Fleisch in her response said the groundwork for the encouragement for young families has been accomplished by taking care of the city.
Noting that Thompson was not totally wrong, Fleisch said the city needs to add industrial space, adding that the price point for a home for a young family today comes with an average price tag of $330,000.
Imker followed, saying young families need jobs. The city needs to keep its industrial sites open to bring in jobs, rather than having that acreage rezoned residential, he said. Other ways to attract young families include reducing the millage rate and keeping the public education the best it can be, he said.
Another question asked if the candidates would pursue a bypass around the city.
Imker said Peachtree City needs an alternative traffic route, adding that the council could work with the county and Georgia Department of Transportation (DOT) to accomplish that.
Thompson said he, too, would pursue a bypass and would work with all parties to that end.
Fleisch did not address the bypass question, referencing instead the work of the 74 Gateway Coalition, a group of local cities and other entities working on traffic congestion and traffic flow along Ga. Highway 74 from Peachtree City to Fairburn.
Fleisch also commented on the Hwy. 74 interchange at Interstate 85, saying that a new cloverleaf interchange might be closer than people think.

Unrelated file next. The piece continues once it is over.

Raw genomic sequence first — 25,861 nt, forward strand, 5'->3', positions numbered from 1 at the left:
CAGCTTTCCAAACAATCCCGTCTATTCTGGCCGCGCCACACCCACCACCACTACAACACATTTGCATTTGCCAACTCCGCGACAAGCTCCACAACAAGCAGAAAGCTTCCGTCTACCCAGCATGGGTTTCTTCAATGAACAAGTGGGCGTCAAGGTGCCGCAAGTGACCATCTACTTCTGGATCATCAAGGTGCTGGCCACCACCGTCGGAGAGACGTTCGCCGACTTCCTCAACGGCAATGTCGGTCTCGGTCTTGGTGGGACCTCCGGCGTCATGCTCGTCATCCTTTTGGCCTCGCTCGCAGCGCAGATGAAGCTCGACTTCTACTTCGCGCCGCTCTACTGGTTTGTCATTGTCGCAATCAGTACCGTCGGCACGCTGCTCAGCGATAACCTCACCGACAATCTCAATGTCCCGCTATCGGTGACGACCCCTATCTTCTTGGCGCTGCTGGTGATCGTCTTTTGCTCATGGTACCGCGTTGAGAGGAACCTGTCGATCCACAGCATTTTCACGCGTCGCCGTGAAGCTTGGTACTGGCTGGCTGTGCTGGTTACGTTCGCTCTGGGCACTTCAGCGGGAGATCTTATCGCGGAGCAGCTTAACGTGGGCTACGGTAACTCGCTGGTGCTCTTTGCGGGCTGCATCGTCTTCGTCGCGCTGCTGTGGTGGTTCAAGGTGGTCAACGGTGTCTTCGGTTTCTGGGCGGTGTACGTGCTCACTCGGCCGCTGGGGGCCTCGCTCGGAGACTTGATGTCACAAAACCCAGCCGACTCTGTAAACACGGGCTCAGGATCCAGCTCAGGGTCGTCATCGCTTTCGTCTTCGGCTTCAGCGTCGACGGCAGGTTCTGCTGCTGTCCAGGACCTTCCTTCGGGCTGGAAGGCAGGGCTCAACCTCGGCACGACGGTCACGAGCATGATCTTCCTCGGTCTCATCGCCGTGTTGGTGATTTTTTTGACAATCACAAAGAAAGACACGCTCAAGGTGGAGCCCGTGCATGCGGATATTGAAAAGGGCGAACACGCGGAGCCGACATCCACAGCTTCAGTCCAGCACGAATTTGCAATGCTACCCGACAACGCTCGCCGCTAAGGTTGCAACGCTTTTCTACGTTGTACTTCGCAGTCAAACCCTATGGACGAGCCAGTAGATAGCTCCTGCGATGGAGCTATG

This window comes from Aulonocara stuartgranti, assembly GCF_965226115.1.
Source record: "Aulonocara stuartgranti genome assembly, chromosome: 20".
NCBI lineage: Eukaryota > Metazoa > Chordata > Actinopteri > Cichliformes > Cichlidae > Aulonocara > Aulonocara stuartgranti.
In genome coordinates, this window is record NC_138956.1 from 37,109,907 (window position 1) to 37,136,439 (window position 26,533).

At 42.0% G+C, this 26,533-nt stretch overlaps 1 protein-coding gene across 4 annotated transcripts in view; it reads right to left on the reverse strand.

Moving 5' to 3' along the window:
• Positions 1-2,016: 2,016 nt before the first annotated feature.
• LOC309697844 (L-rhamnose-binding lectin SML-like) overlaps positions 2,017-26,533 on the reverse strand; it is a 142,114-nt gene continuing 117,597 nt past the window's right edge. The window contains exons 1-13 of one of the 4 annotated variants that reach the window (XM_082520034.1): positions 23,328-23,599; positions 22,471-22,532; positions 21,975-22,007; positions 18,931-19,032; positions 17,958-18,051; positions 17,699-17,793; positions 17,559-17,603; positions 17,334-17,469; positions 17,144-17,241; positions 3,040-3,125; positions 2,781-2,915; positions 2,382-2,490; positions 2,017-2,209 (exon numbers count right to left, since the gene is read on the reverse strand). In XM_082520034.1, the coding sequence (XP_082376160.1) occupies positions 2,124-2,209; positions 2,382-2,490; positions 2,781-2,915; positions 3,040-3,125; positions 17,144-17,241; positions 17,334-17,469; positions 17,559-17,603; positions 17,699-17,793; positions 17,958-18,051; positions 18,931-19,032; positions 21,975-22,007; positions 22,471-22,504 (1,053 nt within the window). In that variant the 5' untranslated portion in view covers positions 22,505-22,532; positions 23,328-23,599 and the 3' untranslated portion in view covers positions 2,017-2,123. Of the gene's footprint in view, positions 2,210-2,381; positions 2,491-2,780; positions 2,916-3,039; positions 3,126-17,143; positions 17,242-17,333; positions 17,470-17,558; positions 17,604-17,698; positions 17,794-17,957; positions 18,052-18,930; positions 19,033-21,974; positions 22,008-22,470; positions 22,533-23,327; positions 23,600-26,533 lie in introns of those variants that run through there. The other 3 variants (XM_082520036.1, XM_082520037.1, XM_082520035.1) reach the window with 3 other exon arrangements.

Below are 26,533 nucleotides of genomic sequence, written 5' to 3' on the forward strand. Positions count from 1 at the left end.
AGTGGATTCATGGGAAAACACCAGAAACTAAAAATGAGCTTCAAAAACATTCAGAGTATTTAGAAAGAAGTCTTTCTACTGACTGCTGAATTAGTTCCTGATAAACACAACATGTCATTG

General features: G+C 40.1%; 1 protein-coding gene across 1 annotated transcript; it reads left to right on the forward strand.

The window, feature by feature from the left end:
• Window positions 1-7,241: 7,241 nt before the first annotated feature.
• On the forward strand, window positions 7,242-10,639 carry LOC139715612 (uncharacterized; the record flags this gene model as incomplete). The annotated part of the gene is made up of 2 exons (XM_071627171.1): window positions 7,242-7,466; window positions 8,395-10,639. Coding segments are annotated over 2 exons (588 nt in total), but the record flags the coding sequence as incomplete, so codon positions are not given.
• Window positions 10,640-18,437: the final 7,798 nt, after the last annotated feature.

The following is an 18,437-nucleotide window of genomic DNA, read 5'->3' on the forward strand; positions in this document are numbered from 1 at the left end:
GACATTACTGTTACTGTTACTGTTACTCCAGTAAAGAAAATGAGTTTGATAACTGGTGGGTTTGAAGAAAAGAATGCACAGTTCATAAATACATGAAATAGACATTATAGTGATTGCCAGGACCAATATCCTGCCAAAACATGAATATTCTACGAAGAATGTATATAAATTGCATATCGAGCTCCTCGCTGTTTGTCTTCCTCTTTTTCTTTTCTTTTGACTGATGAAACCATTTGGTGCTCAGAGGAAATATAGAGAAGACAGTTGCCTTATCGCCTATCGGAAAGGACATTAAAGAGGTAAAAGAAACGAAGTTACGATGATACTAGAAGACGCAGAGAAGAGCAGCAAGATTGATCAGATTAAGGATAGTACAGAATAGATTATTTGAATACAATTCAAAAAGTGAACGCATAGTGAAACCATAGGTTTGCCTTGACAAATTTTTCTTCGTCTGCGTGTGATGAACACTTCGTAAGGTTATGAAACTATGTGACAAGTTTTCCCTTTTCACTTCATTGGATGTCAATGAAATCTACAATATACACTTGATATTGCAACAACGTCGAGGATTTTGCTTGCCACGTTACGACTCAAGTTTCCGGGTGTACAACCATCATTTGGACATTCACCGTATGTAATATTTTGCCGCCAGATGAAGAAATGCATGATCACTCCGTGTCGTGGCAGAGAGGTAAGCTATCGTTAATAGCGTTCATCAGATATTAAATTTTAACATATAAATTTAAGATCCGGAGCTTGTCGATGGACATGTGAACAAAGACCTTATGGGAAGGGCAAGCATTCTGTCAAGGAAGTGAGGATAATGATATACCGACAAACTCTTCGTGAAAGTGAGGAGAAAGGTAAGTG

Questions to the Post 3 candidates also centered on issues facing the city. One of those asked the candidates’ opinions on what could be done about the interchange at I-85 and Hwy. 74. It should be noted that cities have no control over state and federal roads or improvements made to them. A city or county is limited only to offering input on what those improvements might be.
Logsdon said the problem is one that will be both difficult and expensive to fix, adding that the solution would require state and federal dollars.
The interchange needs a total re-design, said Logsdon, adding his belief that Ga. Highway 92 is not too close to the existing interchange at Hwy. 74 to prohibit another interchange being added.
Madden said DOT owns Hwy. 74, noting that he would work with local and state officials to address the problem.
Commenting on the need for an additional entrance and exit, Madden noted the increasing truck traffic along Oakley Industrial Boulevard that frequently adds to the traffic woes.
Toussaint is her response said the heavy impact to many Peachtree City motorists requires fostering good relationships with all parties.